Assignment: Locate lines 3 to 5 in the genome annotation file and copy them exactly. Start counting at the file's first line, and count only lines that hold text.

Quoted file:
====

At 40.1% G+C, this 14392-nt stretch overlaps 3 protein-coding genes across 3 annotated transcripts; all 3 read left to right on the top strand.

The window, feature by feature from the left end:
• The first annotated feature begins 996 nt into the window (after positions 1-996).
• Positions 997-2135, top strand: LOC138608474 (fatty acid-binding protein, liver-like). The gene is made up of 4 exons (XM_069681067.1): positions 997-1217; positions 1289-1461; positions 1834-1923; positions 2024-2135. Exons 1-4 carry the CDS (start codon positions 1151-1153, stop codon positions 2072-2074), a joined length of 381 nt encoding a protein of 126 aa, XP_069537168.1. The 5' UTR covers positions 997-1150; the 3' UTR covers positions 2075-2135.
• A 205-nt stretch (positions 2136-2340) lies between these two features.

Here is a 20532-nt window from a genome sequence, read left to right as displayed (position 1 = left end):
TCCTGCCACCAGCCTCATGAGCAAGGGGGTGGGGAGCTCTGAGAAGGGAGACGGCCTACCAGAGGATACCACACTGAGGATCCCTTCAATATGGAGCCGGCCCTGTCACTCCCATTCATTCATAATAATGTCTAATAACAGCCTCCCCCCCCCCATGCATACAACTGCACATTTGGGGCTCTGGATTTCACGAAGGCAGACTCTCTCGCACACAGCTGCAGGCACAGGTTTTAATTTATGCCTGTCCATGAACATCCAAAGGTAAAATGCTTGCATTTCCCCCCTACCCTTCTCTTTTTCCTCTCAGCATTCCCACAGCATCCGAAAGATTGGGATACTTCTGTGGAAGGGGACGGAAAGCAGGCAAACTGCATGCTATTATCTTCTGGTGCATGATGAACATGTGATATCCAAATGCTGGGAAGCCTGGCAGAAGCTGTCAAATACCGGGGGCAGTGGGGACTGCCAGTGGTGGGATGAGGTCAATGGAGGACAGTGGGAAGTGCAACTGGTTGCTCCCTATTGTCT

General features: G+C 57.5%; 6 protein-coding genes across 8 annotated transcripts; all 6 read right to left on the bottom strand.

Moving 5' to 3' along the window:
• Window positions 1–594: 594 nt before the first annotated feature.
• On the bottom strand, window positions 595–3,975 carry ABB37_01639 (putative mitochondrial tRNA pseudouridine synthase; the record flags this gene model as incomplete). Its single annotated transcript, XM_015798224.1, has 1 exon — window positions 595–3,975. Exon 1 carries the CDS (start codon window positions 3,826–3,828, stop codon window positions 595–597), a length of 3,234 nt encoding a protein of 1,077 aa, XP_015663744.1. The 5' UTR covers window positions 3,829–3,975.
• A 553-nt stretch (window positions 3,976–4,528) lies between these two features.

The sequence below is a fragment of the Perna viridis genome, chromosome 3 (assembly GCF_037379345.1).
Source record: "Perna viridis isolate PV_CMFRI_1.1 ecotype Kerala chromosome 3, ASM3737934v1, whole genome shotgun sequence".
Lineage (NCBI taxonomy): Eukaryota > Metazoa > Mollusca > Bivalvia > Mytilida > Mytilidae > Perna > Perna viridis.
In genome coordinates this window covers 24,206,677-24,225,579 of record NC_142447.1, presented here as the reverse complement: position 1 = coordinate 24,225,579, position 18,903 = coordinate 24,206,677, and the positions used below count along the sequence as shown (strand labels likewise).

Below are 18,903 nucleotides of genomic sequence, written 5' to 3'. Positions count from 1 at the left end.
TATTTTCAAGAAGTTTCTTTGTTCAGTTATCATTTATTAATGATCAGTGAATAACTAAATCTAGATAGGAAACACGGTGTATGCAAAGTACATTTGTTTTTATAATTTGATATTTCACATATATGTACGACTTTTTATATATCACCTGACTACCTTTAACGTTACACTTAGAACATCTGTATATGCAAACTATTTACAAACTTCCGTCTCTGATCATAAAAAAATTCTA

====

• The first annotated feature begins 996 nt into the window (after positions 1-996).
• Positions 997-2135, top strand: LOC138608474 (fatty acid-binding protein, liver-like). The gene is made up of 4 exons (XM_069681067.1): positions 997-1217; positions 1289-1461; positions 1834-1923; positions 2024-2135. Exons 1-4 carry the CDS (start codon positions 1151-1153, stop codon positions 2072-2074), a joined length of 381 nt encoding a protein of 126 aa, XP_069537168.1. The 5' UTR covers positions 997-1150; the 3' UTR covers positions 2075-2135.
• A 205-nt stretch (positions 2136-2340) lies between these two features.